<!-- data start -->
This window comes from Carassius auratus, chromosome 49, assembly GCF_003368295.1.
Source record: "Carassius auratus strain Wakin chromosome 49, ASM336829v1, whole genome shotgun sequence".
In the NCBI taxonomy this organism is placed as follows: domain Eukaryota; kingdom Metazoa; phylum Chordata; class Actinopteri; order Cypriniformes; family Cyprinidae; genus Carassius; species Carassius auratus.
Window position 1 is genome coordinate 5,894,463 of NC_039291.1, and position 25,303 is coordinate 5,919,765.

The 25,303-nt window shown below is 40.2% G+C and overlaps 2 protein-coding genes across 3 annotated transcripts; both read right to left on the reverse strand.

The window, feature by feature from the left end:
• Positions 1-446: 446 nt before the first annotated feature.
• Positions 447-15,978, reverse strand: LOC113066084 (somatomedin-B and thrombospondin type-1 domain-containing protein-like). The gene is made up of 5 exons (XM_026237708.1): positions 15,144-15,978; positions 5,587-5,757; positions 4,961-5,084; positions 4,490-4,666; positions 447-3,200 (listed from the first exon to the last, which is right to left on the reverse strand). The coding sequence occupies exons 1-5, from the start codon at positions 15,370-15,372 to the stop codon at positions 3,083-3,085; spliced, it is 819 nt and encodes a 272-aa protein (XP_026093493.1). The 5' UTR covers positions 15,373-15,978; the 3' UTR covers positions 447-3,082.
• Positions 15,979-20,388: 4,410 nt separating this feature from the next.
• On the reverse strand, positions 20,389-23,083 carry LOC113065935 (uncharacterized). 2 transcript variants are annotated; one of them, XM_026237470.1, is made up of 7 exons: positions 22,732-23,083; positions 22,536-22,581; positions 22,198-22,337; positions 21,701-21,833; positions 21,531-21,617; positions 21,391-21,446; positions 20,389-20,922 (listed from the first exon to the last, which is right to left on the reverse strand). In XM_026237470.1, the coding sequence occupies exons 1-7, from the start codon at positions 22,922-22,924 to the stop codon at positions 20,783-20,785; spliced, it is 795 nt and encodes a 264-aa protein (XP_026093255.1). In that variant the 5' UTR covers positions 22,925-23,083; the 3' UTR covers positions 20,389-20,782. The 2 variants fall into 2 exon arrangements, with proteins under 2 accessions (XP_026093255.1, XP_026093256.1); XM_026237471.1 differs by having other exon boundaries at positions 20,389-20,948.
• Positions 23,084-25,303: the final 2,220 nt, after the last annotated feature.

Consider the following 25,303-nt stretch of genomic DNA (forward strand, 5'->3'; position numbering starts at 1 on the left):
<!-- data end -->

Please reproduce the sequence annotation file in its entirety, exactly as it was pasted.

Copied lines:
This window comes from Carassius auratus, chromosome 49, assembly GCF_003368295.1.
Source record: "Carassius auratus strain Wakin chromosome 49, ASM336829v1, whole genome shotgun sequence".
In the NCBI taxonomy this organism is placed as follows: domain Eukaryota; kingdom Metazoa; phylum Chordata; class Actinopteri; order Cypriniformes; family Cyprinidae; genus Carassius; species Carassius auratus.
Window position 1 is genome coordinate 5,894,463 of NC_039291.1, and position 25,303 is coordinate 5,919,765.

The 25,303-nt window shown below is 40.2% G+C and overlaps 2 protein-coding genes across 3 annotated transcripts; both read right to left on the reverse strand.

The window, feature by feature from the left end:
• Positions 1-446: 446 nt before the first annotated feature.
• Positions 447-15,978, reverse strand: LOC113066084 (somatomedin-B and thrombospondin type-1 domain-containing protein-like). The gene is made up of 5 exons (XM_026237708.1): positions 15,144-15,978; positions 5,587-5,757; positions 4,961-5,084; positions 4,490-4,666; positions 447-3,200 (listed from the first exon to the last, which is right to left on the reverse strand). The coding sequence occupies exons 1-5, from the start codon at positions 15,370-15,372 to the stop codon at positions 3,083-3,085; spliced, it is 819 nt and encodes a 272-aa protein (XP_026093493.1). The 5' UTR covers positions 15,373-15,978; the 3' UTR covers positions 447-3,082.
• Positions 15,979-20,388: 4,410 nt separating this feature from the next.
• On the reverse strand, positions 20,389-23,083 carry LOC113065935 (uncharacterized). 2 transcript variants are annotated; one of them, XM_026237470.1, is made up of 7 exons: positions 22,732-23,083; positions 22,536-22,581; positions 22,198-22,337; positions 21,701-21,833; positions 21,531-21,617; positions 21,391-21,446; positions 20,389-20,922 (listed from the first exon to the last, which is right to left on the reverse strand). In XM_026237470.1, the coding sequence occupies exons 1-7, from the start codon at positions 22,922-22,924 to the stop codon at positions 20,783-20,785; spliced, it is 795 nt and encodes a 264-aa protein (XP_026093255.1). In that variant the 5' UTR covers positions 22,925-23,083; the 3' UTR covers positions 20,389-20,782. The 2 variants fall into 2 exon arrangements, with proteins under 2 accessions (XP_026093255.1, XP_026093256.1); XM_026237471.1 differs by having other exon boundaries at positions 20,389-20,948.
• Positions 23,084-25,303: the final 2,220 nt, after the last annotated feature.

Consider the following 25,303-nt stretch of genomic DNA (forward strand, 5'->3'; position numbering starts at 1 on the left):